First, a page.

Honeymoon cystitis is the colloquial name for a bladder or urinary tract infection (UTI). Cystitis is the most common UTI and the second most frequent infection in the body. It is often referred to as honeymoon cystitis because frequent sexual activity is a leading cause of bladder infection. While it can be annoying and painful, cystitis is an easily treatable condition.
Cystitis is the medical term that describes inflammation of the bladder. There are a couple of types of cystitis that can develop from sexual activity. Traumatic cystitis develops due to bruising of the bladder. This can arise from forceful or frequent sexual activity. Another type is bacterial cystitis, the most commonly diagnosed form of cystitis. Bacterial cystitis develops when Escherichia coli (E.coli) is introduced to the bladder through the urethra during sexual intercourse or because of poor hygiene. When bacteria enter the urinary tract, an infection develops and it becomes irritated and inflamed.
There are several symptoms associated with cystitis, including pain or a burning sensation during urination, cloudy or strong-smelling urine, constant urge to urinate, pain or pressure in the pelvic area and a low-grade fever. One or more of these symptoms may be an indication of a bladder infection. Call your doctor at the first signs of cystitis. If left untreated, the infection may spread through the urinary tract system to the kidneys. Kidney infections are much more serious and may permanently damage the kidneys.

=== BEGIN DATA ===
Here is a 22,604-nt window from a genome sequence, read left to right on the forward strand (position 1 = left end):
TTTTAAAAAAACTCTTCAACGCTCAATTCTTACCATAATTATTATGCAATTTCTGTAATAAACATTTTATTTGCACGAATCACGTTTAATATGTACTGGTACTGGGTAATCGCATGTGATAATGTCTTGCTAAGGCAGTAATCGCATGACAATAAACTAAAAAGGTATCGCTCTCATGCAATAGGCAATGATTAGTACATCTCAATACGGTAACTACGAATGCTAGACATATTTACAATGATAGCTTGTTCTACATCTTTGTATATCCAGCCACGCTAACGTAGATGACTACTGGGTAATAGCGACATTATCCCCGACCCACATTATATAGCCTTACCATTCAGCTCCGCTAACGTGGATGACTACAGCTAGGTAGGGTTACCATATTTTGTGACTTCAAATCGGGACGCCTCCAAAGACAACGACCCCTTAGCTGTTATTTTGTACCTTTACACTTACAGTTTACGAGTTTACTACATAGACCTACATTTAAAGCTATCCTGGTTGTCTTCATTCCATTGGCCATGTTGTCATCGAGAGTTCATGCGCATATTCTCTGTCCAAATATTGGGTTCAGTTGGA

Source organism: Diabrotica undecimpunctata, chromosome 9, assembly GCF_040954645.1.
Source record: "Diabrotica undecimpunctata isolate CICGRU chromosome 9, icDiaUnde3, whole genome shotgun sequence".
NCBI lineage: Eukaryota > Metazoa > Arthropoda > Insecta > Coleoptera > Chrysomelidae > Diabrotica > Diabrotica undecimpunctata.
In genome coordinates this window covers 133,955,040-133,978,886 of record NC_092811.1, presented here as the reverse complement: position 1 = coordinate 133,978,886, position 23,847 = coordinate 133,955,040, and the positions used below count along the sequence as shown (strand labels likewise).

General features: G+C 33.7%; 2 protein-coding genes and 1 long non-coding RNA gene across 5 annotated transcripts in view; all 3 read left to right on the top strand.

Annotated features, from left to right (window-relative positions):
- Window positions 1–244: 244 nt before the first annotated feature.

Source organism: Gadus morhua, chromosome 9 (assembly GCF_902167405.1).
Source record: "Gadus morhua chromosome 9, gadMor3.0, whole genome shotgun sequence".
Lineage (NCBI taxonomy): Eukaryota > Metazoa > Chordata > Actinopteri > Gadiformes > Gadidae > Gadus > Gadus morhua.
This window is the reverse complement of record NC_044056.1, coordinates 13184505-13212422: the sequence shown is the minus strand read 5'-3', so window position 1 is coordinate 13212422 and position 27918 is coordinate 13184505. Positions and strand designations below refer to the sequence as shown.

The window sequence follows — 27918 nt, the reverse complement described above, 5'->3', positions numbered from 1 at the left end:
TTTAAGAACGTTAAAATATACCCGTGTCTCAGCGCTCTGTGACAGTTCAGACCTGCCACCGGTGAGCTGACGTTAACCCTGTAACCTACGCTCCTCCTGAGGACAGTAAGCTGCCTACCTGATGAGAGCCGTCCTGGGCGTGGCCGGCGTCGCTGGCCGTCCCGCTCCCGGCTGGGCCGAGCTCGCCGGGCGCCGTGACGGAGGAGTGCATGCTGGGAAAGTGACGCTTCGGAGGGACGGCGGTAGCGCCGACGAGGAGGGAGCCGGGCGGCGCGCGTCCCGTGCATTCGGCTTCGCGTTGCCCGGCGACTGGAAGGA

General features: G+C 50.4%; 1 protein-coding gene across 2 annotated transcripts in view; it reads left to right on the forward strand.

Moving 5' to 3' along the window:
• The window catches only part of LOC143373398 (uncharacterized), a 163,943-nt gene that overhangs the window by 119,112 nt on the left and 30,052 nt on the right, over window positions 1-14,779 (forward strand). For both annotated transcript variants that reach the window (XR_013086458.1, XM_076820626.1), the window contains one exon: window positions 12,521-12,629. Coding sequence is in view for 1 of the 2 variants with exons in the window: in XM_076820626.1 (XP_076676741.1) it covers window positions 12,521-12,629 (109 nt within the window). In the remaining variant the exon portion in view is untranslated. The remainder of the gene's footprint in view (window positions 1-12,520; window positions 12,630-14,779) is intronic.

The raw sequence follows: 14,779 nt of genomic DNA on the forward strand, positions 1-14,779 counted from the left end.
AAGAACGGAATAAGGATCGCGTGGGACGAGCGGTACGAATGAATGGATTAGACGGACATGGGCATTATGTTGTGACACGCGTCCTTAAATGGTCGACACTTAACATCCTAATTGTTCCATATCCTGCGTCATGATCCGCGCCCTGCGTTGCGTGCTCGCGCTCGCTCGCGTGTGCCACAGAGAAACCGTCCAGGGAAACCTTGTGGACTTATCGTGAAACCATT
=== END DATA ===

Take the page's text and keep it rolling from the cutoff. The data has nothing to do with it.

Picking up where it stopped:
Cystitis is diagnosed by urinalysis or with a urine culture. Both procedures are painless and only involve providing a urine sample for your physician. The urine sample is analysed for signs of infection. If bacteria or white blood cells are present, it indicates infection. A urine culture may be ordered if a more complicated infection is suspected or if the symptoms do not respond well to the first round of treatment, which is generally an antibiotic.
If an infection has developed, antibiotics are prescribed to control bacterial growth. Antibiotics work quickly to clear up cystitis. Even if the symptoms have dissipated, it is necessary to finish all of the medication to prevent regrowth of the bacteria. Physicians may also prescribe Phenazopyridine, a chemical used to alleviate pain associated with cystitis.
There are several ways to prevent honeymoon cystitis. The most effective way is to urinate and gently wash the genital area immediately after intercourse. This will remove any bacteria before they have the opportunity to grow. Other tips include wiping from front to back after using the bathroom to keep bacteria from entering the urethra, drinking plenty of fluids and urinating frequently. Holding urine in for long periods of time can encourage bacterial growth. Drinking cranberry juice or taking tablets that contain proanthocyanidin may also reduce the risk of cystitis.